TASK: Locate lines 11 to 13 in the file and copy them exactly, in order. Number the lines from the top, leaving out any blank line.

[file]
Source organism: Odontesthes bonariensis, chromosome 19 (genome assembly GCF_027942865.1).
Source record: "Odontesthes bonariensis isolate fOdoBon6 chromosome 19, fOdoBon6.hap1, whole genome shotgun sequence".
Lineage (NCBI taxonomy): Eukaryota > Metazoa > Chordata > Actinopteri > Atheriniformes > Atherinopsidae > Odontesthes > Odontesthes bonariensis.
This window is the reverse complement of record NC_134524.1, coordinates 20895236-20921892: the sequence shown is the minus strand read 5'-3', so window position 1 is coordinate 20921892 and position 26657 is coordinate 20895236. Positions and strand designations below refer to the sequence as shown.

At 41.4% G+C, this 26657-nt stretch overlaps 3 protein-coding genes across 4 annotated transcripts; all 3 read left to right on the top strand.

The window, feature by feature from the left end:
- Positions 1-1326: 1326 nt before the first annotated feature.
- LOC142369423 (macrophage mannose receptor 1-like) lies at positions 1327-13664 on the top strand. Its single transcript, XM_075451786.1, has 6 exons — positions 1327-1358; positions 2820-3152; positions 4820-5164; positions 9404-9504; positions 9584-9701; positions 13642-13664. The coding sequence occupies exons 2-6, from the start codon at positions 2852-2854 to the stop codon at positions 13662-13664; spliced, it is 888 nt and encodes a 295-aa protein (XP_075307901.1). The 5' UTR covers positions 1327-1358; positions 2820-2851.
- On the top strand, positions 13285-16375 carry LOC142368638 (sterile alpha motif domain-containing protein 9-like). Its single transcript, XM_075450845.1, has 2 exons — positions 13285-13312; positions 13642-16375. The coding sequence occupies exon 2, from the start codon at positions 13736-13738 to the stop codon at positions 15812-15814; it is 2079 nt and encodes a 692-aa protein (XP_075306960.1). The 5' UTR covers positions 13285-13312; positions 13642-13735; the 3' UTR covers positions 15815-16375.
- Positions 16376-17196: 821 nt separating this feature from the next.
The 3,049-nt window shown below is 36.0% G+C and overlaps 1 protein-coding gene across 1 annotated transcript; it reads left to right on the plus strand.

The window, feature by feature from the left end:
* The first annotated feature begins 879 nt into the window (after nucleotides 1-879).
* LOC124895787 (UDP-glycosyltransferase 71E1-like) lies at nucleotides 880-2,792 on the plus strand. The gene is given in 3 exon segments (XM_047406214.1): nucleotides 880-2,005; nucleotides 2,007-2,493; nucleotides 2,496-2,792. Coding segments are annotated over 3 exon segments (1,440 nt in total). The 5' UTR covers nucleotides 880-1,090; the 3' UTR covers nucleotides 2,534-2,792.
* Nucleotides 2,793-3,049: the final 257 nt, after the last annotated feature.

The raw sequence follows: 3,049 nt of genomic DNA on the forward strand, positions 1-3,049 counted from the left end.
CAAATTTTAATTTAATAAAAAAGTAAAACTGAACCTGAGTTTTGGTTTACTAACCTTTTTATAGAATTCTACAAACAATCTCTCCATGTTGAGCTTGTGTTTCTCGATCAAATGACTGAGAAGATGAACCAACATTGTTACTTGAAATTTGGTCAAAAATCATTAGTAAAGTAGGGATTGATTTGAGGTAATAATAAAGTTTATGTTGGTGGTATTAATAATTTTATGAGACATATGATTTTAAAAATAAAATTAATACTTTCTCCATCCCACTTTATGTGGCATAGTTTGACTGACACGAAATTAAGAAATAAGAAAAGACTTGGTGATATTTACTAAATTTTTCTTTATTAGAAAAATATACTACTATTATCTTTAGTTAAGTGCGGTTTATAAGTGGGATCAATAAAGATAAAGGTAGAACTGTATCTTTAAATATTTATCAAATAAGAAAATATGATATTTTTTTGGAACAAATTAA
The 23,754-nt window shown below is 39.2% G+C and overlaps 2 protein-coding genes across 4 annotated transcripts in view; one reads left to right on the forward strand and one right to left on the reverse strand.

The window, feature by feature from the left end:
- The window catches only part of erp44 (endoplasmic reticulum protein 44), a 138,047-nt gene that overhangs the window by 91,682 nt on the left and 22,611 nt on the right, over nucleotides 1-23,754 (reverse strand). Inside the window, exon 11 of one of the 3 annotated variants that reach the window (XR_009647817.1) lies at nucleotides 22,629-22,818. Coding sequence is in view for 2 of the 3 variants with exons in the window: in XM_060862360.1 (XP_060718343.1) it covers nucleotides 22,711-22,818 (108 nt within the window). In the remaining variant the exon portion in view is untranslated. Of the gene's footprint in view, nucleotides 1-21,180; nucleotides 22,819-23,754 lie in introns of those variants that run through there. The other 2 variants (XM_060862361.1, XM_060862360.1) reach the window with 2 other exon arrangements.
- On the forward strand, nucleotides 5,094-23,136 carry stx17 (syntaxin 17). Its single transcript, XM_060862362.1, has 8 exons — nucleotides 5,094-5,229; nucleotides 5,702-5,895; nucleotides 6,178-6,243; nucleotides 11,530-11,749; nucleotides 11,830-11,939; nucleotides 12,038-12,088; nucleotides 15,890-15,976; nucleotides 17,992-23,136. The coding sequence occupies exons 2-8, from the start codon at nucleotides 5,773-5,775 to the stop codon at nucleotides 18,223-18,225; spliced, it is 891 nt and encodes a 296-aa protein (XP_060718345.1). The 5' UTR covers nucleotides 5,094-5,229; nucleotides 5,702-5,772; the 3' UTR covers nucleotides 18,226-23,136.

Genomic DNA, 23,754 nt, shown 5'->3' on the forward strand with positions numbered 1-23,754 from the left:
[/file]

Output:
The 3,049-nt window shown below is 36.0% G+C and overlaps 1 protein-coding gene across 1 annotated transcript; it reads left to right on the plus strand.

The window, feature by feature from the left end:
* The first annotated feature begins 879 nt into the window (after nucleotides 1-879).